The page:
As you can see, the execution plan still remains the same as before – that is because the execution plan for the parameterized query was cached when the previous run was done. Now, let us make use of the “OPTIMIZE FOR” query hint and see if we can force the optimizer to optimize the query for the STAT_CODE value of 0:

DECLARE @STAT_CODE INT
SET @STAT_CODE = 0

SELECT * FROM DECIPHER_TEST WHERE STAT_CODE = @STAT_CODE OPTION (OPTIMIZE FOR (@STAT_CODE = 0))

StmtText
————————————————————————————————————————————————————————————
|–Nested Loops(Inner Join, OUTER REFERENCES: ([Bmk1000]))
|–Index Seek(OBJECT: ([AdventureWorks].[dbo].[DECIPHER_TEST].[DECIPHER_TEST_IND_1]), SEEK: ([AdventureWorks].[dbo].[DECIPHER_TEST].[STAT_CODE]=[@STAT_CODE]) ORDERED FORWARD)
|–RID Lookup(OBJECT: ([AdventureWorks].[dbo].[DECIPHER_TEST]), SEEK: ([Bmk1000]=[Bmk1000]) LOOKUP ORDERED FORWARD)

As you can see from the execution plan shown above, the optimizer picked up the index this time and did a RID look-up to get the data that was not in the index. This makes sense since the selectivity of the data value is such that it should favor an index seek operation. So, what would happen now if we execute the query with a value of 90? Since we have forced the optimizer to always form an optimized execution plan for the given value of 0 for the status code, when we use 90, it will still use the index plan that is shown above. So, how is this good? In this specific scenario, say the STAT_CODE values represent this:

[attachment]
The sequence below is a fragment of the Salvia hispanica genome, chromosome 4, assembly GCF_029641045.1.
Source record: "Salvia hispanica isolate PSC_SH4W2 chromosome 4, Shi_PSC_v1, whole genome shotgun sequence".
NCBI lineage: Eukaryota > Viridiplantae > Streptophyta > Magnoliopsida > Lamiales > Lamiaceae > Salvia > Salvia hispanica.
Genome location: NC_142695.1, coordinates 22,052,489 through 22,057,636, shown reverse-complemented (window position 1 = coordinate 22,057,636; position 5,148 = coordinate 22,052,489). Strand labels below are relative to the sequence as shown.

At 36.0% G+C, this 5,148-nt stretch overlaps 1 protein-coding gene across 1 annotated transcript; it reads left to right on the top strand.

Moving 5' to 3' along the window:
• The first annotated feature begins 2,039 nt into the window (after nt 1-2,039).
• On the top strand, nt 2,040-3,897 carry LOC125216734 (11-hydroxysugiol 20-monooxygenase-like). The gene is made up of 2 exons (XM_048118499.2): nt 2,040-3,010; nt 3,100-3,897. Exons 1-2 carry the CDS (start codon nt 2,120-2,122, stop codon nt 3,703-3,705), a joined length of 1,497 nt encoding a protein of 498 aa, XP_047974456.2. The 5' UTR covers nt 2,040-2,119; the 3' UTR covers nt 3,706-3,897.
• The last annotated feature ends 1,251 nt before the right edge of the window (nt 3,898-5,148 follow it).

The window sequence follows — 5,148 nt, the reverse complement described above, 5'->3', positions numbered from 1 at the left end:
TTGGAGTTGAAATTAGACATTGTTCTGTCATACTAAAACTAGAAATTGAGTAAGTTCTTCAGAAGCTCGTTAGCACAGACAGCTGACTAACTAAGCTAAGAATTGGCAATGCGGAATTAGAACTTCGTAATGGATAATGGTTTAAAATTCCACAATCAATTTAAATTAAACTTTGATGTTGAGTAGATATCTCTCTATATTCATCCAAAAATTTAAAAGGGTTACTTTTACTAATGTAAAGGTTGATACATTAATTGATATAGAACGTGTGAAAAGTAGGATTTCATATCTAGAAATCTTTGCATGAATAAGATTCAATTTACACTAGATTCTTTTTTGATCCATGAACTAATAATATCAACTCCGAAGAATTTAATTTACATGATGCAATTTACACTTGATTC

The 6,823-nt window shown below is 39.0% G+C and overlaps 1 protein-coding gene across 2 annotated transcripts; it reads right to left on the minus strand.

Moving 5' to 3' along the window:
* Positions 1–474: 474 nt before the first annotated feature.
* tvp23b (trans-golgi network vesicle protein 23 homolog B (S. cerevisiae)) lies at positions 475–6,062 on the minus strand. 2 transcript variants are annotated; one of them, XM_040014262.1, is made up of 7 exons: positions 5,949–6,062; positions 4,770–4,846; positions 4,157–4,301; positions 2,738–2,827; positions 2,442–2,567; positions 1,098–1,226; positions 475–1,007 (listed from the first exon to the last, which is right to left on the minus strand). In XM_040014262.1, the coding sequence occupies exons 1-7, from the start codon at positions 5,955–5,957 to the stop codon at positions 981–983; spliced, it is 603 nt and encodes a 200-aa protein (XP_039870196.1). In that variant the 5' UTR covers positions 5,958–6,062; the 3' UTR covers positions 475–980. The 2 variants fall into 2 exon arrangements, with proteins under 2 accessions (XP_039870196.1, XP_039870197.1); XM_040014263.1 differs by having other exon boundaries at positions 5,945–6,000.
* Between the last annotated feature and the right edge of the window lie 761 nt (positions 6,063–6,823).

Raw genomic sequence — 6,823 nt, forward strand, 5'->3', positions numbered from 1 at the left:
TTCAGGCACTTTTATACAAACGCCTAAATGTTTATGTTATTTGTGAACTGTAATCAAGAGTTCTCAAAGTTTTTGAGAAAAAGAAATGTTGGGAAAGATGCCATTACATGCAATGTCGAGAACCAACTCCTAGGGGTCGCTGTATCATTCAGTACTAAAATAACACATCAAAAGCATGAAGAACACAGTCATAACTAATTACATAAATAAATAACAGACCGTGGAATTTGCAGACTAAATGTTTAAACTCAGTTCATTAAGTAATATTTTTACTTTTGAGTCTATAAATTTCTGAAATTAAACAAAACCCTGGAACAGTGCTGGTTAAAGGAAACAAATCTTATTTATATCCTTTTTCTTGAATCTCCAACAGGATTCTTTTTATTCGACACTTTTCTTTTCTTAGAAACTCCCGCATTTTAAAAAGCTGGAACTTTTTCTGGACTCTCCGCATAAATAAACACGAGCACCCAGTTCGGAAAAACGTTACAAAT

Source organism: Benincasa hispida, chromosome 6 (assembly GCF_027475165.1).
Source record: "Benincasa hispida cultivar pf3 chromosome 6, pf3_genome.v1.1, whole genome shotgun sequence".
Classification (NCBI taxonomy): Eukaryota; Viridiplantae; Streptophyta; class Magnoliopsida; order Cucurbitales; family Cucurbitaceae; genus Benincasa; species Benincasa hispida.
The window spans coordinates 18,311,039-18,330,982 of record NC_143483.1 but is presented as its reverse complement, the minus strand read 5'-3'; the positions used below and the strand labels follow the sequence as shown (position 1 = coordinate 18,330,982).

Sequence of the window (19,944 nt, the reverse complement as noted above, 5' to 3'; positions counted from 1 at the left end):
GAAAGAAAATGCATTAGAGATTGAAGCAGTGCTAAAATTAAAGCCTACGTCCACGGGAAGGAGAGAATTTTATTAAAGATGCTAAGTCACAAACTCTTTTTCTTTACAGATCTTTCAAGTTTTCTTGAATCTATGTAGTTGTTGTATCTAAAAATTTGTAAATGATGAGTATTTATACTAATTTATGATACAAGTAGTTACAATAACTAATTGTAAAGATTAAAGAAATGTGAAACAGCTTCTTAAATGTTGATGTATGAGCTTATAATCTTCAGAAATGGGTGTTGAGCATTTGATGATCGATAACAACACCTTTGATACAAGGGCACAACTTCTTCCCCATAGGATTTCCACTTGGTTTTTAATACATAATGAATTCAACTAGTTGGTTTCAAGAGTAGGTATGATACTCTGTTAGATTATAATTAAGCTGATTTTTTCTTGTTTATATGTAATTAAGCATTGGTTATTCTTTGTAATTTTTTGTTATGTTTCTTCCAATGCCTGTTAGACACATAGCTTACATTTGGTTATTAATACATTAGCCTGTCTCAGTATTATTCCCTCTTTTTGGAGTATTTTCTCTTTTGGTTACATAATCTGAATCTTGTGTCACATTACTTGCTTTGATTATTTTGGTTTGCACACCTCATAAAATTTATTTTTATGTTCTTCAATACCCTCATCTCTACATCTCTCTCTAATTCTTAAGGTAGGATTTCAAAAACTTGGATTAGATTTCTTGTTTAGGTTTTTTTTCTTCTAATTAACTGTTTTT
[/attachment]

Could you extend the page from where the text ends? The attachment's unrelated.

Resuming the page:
0: Record is ready to be processed
30: Interim status code for processing
90: Processing was successfull
99: Failure/Error

In a majority of the cases, the code that interacts with this table will be doing look-ups based on the status code value of either 0 or 30. Places where 90 or 99 will be used will be typically only in queries that check for the data or in reports and those will be getting executed less number of times as compared to the transactional system queries. So, in the actual transactional system where one needs to parse once and execute many times, one can still make use of the bind variables (parameterized queries) and have an execution plan that best represents the data distribution and the optimal execution plan and in reporting system, one can use a query based on either constants/literals or one without the “OPTIMIZE FOR” hint. Here is an execution with a constant/literal value execution of the same query and it’s execution plan as rendered by the optimizer:

SELECT * FROM DECIPHER_TEST WHERE STAT_CODE = 90

StmtText
———————————————————————————————————————————-
|–Table Scan(OBJECT: ([AdventureWorks].[dbo].[DECIPHER_TEST]), WHERE: ([AdventureWorks].[dbo].[DECIPHER_TEST].[STAT_CODE]=(90)))

2 Responses to “OPTIMIZE FOR query hint in SQL Server 2005”

  1. […] the usage of this new hint. We had covered that in some of our posts before – you can read them here and […]

  2. […] on February 16, 2009 We had covered the “Optimize For” query hint in one of blog post before and had covered what it does and where it can be of use.  We had also discussed bind […]